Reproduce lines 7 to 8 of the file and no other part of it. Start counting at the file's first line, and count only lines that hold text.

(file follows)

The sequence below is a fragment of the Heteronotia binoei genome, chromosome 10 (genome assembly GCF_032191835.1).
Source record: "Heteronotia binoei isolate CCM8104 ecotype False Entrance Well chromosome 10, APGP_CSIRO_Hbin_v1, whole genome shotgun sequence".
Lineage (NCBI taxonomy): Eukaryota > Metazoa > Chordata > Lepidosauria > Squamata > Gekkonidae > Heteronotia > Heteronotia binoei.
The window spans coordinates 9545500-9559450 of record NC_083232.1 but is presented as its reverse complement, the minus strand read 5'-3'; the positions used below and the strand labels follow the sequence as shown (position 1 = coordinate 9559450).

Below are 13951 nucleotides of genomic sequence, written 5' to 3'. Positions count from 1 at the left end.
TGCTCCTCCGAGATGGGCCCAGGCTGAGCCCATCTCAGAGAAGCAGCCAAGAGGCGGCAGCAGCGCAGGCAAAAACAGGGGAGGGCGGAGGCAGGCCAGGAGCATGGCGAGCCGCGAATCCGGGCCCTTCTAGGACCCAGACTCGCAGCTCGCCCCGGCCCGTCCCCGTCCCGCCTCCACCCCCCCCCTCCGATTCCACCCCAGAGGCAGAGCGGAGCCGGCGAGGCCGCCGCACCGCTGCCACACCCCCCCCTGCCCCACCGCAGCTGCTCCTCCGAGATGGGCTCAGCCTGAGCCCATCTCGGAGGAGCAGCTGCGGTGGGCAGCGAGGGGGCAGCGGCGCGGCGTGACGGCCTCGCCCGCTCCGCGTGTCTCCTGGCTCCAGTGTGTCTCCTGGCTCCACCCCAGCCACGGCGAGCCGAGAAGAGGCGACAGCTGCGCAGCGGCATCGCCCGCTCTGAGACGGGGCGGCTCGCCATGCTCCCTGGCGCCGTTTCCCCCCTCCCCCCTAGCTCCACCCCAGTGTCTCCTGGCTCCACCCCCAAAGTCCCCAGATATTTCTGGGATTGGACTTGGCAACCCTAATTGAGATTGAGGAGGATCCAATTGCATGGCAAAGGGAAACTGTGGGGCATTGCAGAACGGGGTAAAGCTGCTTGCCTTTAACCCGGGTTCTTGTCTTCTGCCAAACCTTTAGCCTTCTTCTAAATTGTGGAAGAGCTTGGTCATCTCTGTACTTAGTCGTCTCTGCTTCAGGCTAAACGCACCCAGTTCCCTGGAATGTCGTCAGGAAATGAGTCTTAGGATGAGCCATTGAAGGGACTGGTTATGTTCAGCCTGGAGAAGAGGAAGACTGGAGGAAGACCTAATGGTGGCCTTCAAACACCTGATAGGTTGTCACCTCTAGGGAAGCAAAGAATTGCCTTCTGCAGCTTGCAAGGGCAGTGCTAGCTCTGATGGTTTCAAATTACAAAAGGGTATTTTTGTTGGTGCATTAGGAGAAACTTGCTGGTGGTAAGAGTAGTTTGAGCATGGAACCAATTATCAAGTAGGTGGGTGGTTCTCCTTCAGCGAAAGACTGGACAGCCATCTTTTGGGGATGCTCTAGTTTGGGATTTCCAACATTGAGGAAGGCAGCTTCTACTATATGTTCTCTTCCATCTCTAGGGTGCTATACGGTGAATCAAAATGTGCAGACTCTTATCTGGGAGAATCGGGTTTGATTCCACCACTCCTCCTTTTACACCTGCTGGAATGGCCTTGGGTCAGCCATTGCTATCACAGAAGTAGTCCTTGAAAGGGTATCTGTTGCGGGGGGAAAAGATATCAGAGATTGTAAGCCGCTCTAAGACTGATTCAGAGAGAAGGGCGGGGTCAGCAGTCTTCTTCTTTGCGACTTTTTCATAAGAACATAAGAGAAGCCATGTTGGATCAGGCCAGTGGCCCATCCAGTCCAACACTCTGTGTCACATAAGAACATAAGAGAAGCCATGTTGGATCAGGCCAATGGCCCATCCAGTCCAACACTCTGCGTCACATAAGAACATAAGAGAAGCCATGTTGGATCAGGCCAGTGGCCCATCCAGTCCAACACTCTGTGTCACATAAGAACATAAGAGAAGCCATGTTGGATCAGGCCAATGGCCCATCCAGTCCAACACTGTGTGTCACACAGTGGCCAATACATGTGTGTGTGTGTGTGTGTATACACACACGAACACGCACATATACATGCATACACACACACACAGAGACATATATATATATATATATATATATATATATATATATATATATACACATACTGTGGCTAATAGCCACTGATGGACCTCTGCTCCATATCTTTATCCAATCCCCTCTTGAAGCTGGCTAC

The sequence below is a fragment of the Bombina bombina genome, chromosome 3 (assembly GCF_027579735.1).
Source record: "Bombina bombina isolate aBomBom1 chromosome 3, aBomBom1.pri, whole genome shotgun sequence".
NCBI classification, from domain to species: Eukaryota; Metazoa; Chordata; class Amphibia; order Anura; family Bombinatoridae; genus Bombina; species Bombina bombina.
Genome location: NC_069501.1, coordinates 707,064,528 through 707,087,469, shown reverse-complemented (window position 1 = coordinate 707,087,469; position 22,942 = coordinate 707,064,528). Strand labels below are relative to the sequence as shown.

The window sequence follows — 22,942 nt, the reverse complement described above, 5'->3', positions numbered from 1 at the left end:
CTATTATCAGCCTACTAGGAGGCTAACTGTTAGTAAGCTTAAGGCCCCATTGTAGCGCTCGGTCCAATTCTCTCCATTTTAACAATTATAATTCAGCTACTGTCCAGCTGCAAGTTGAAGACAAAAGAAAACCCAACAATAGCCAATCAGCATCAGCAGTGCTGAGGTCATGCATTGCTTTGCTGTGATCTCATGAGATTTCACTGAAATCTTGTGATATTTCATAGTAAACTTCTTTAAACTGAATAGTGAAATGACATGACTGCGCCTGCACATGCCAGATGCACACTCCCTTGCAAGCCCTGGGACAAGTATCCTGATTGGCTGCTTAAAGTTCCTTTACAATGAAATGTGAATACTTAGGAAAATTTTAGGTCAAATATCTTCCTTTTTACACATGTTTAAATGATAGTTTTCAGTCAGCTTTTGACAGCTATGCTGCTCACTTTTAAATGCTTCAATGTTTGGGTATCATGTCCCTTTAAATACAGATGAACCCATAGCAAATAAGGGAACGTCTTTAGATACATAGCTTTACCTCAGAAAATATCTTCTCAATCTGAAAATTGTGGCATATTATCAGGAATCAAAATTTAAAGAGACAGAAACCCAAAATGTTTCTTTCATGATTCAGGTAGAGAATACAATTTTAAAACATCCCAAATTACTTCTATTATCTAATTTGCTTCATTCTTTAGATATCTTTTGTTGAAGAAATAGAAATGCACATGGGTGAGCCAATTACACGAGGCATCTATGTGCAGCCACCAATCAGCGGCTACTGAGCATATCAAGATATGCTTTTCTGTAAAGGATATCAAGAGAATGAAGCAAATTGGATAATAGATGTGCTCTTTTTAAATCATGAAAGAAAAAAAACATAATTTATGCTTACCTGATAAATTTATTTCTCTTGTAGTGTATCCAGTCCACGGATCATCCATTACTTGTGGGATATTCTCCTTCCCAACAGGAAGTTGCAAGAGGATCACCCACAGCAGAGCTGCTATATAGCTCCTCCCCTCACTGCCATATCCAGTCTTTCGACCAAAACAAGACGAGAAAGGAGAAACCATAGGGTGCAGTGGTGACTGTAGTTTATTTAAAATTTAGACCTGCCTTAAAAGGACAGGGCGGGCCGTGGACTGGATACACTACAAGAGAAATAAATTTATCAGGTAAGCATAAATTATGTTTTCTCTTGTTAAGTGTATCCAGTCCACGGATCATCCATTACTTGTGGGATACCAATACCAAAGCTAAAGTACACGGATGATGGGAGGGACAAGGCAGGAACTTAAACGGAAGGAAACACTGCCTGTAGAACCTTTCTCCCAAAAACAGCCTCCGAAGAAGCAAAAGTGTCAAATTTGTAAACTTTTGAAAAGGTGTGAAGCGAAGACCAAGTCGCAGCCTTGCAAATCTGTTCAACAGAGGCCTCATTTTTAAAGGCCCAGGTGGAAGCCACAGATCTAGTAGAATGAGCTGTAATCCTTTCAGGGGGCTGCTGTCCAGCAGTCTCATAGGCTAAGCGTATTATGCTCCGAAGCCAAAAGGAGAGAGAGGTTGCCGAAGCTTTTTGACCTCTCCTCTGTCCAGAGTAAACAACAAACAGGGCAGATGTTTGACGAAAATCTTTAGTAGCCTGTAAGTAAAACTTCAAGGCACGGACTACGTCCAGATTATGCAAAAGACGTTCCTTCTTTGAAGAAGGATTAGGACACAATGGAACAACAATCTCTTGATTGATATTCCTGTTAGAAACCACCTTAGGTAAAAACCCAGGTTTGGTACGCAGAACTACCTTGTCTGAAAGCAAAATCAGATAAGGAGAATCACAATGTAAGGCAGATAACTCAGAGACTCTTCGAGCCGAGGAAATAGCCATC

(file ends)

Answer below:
The sequence below is a fragment of the Bombina bombina genome, chromosome 3 (assembly GCF_027579735.1).
Source record: "Bombina bombina isolate aBomBom1 chromosome 3, aBomBom1.pri, whole genome shotgun sequence".